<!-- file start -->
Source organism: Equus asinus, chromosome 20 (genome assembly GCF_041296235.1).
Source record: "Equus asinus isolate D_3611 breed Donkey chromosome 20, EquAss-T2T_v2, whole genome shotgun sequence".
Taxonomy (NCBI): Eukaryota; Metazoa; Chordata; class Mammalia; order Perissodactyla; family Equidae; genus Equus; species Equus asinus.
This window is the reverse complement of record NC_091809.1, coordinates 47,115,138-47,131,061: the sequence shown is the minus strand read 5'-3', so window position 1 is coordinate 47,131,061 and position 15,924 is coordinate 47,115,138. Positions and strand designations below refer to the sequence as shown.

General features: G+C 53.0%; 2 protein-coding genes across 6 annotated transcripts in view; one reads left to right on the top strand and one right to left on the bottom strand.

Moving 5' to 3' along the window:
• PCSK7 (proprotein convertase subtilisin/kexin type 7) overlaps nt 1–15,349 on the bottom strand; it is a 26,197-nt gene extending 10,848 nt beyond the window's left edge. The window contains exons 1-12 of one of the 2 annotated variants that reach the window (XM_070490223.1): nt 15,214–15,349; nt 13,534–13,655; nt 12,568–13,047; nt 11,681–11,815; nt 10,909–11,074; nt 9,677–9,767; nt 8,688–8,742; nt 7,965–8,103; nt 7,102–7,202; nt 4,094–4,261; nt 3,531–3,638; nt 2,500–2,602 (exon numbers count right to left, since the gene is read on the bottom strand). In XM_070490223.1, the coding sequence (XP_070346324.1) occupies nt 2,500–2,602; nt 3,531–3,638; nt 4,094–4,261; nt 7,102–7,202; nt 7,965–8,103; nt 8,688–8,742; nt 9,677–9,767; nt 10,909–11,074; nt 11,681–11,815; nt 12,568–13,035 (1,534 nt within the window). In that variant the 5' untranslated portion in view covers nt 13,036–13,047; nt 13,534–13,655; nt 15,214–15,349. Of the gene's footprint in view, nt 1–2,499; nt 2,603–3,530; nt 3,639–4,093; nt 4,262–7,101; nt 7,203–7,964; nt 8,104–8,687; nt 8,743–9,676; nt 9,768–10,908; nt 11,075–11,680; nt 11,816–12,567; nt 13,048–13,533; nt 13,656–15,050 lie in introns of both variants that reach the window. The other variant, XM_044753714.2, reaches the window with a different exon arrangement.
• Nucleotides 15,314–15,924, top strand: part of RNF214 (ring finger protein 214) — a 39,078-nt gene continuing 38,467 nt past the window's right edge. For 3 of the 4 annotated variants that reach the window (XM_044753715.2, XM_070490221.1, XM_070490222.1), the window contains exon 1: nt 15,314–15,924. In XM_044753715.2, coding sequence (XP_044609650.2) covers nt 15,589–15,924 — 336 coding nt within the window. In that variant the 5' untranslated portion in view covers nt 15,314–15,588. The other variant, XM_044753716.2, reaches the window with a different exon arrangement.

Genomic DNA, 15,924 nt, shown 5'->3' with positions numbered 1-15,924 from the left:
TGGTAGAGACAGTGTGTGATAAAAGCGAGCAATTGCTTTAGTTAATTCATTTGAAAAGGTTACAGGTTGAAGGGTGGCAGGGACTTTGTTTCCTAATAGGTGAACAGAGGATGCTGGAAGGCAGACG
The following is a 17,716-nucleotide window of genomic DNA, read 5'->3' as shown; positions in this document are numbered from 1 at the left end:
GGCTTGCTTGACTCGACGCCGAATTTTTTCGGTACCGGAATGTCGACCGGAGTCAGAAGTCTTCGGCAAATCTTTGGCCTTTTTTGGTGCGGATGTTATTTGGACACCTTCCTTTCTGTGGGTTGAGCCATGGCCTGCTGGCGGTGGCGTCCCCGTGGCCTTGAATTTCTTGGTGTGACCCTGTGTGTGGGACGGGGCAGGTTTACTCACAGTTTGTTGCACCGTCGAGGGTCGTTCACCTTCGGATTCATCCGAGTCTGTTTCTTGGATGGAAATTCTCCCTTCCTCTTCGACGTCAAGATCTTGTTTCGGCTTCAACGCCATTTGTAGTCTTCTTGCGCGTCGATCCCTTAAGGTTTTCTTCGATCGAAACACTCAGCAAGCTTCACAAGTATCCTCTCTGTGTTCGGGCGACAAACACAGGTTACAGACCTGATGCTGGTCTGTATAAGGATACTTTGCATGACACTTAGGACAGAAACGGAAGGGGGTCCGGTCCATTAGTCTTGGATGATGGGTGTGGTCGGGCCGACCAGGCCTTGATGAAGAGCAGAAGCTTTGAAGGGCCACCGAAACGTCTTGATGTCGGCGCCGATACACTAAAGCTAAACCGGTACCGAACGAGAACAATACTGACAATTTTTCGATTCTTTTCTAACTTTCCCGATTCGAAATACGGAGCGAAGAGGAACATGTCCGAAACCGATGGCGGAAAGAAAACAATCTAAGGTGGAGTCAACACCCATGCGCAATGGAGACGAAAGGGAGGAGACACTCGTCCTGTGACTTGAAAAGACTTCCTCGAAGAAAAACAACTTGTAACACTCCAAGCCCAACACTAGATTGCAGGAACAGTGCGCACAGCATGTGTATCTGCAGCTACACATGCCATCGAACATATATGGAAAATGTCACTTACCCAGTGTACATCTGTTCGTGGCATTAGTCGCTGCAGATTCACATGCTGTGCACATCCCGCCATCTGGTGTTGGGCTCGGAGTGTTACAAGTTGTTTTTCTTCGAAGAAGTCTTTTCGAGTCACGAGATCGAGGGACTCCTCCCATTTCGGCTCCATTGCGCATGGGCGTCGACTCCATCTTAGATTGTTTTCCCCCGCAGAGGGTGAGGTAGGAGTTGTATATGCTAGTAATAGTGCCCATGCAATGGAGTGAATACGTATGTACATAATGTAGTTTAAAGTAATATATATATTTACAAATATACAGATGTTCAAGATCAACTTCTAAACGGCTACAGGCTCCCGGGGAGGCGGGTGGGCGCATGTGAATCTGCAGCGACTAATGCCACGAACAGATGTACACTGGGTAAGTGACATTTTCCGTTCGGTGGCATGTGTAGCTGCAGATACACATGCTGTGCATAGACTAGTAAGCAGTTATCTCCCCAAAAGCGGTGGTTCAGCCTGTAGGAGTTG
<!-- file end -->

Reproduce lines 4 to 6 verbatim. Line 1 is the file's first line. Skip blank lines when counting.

This window is the reverse complement of record NC_091809.1, coordinates 47,115,138-47,131,061: the sequence shown is the minus strand read 5'-3', so window position 1 is coordinate 47,131,061 and position 15,924 is coordinate 47,115,138. Positions and strand designations below refer to the sequence as shown.

General features: G+C 53.0%; 2 protein-coding genes across 6 annotated transcripts in view; one reads left to right on the top strand and one right to left on the bottom strand.

Moving 5' to 3' along the window: